Now that we know what to put in a company newsletter, let’s take a look at an example for some inspiration. We took an informative and concept-driven approach and mocked it up below. This internal newsletter comes directly from the marketing team to highlight their accomplishments, upcoming events, resources, and more.Screenshot of the internal newsletter of Meltwater as part of the best internal newsletter examples and the best internal newsletter templates for your company

But what is the best format for a newsletter?

An internal company newsletter truly is just another email in our inbox, right? So the design element is crucial to whether your readers are encouraged to click through or not. And today, you can use our internal newsletter template or customize your own using a service like Meltwater.

Here are some more internal newsletter templates and concrete internal newsletter examples we think are k-i-l-l-i-n-g it that are worth checking out.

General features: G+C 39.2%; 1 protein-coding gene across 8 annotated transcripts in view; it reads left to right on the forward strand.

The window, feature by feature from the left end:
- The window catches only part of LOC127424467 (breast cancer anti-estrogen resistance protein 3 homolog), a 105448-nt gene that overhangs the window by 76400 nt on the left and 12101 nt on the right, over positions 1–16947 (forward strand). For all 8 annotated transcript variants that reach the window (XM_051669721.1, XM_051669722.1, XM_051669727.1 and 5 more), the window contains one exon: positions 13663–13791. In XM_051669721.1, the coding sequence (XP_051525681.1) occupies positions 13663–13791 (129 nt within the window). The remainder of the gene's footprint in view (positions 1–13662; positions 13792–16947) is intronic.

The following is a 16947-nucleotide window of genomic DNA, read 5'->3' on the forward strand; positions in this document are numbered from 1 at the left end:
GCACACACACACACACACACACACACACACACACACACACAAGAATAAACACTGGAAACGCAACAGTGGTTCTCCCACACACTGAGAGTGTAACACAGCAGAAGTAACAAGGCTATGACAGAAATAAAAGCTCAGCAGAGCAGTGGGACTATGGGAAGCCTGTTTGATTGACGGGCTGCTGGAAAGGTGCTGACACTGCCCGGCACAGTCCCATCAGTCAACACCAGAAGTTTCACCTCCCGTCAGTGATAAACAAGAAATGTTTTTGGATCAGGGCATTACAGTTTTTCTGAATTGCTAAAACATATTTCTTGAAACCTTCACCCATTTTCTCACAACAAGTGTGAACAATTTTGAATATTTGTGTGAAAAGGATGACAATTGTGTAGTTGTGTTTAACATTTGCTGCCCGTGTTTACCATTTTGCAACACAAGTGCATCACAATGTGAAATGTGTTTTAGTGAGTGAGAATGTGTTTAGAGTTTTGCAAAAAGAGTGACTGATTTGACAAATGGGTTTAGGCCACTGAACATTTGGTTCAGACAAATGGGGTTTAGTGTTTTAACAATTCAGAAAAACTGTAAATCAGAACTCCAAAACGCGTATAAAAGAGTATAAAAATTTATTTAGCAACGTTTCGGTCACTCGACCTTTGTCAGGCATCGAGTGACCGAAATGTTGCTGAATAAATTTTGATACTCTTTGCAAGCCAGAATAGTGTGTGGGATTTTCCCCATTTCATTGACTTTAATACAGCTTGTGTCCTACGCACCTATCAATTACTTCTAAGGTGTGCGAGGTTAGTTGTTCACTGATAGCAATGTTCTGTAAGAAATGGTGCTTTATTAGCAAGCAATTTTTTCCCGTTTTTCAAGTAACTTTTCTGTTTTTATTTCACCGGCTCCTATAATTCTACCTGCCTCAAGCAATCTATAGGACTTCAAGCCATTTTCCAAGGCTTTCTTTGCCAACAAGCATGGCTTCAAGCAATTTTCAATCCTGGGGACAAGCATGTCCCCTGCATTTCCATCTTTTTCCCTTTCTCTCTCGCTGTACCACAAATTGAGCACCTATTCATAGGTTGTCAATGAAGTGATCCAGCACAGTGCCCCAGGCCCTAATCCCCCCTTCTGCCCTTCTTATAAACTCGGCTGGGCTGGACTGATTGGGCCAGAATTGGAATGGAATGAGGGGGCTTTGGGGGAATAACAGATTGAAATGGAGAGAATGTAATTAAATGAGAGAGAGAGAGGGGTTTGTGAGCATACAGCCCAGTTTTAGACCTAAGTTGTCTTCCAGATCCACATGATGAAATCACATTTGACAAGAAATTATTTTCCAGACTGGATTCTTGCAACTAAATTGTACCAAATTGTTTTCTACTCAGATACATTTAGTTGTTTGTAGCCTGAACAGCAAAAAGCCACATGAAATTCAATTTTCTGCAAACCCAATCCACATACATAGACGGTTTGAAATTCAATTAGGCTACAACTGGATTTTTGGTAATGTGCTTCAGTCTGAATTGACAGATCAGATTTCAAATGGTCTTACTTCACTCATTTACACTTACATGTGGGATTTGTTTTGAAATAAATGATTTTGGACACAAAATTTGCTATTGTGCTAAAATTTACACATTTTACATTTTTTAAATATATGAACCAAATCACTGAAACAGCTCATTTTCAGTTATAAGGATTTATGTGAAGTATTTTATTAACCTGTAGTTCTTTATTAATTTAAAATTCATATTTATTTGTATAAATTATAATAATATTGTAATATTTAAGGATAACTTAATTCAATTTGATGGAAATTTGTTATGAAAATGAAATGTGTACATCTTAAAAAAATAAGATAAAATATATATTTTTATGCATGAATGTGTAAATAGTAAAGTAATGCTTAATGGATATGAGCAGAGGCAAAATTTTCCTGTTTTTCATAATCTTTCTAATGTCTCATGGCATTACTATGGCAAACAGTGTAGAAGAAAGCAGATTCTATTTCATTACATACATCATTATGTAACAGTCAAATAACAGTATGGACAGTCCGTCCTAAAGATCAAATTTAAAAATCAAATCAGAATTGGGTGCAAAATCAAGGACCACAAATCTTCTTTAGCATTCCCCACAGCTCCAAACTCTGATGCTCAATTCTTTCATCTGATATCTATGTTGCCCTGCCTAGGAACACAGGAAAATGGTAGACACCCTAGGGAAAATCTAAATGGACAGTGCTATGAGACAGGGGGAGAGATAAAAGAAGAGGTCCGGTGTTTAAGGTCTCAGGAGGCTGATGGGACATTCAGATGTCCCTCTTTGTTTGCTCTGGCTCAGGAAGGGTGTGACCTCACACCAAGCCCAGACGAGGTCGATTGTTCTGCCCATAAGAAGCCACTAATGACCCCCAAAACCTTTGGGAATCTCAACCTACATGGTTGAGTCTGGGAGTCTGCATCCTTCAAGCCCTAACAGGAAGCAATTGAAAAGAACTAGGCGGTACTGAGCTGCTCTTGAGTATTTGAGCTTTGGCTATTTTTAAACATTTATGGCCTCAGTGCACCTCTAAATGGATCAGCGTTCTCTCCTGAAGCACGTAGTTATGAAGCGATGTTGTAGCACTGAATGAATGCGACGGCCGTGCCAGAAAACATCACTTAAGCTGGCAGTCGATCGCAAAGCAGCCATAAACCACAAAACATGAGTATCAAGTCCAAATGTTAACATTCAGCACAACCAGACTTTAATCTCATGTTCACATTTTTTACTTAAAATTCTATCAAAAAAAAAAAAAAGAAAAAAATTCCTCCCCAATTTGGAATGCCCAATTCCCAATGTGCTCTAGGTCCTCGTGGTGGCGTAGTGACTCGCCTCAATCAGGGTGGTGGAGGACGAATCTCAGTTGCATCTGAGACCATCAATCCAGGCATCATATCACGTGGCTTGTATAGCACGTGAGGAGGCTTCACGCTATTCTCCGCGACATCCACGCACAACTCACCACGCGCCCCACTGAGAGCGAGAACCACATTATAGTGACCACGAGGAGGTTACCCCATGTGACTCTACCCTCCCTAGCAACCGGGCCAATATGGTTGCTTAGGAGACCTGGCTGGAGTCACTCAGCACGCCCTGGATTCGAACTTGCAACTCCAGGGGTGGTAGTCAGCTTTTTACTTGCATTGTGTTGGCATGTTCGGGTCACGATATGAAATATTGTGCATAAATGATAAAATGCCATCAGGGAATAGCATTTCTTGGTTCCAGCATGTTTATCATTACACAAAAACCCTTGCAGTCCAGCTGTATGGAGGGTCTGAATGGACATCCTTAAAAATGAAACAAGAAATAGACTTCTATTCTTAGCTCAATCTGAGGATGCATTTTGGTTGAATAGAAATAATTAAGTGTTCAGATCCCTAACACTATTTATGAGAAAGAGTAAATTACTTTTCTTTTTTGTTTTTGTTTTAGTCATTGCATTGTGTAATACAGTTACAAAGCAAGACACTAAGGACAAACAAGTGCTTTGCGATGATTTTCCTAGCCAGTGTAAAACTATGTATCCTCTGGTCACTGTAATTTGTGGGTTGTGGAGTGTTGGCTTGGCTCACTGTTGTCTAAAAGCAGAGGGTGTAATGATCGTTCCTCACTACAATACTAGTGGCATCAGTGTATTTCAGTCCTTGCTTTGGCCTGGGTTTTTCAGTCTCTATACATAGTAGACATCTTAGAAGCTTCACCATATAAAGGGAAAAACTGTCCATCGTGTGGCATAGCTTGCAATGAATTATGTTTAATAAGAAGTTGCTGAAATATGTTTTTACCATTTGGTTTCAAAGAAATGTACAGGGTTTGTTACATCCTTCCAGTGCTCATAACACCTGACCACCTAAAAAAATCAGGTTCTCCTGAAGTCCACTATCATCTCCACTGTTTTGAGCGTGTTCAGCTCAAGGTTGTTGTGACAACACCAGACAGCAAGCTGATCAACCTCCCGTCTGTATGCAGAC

Internal Newsletter Example #1:

Meltwater’s newsletters & website newsfeeds allow you to easily share media coverage in a customized fashion, that way, you can:

  • Share results & inform stakeholders—The employee newsletter will allow you to curate a hand-selected feed of articles to be shared via a branded email newsletter & the newsfeed product allows you to showcase positive news or social media content on your website, adding third-party validation to your own content.
  • Promote your hard work—Use the company newsletters to share company mentions, provide commentary on important stories, and compile market and competitor briefs.
  • Showcase news and social mentions—Promote relevant news and any social media mentions. The newsfeed allows you to stream customer testimonials and feature industry insights.

Meltwater newsletter options

Meltwater offers a couple of ways to build newsletters. Your team can either cherry-pick the content featured, or you can lean on Meltwater’s analyst team to do so on your behalf.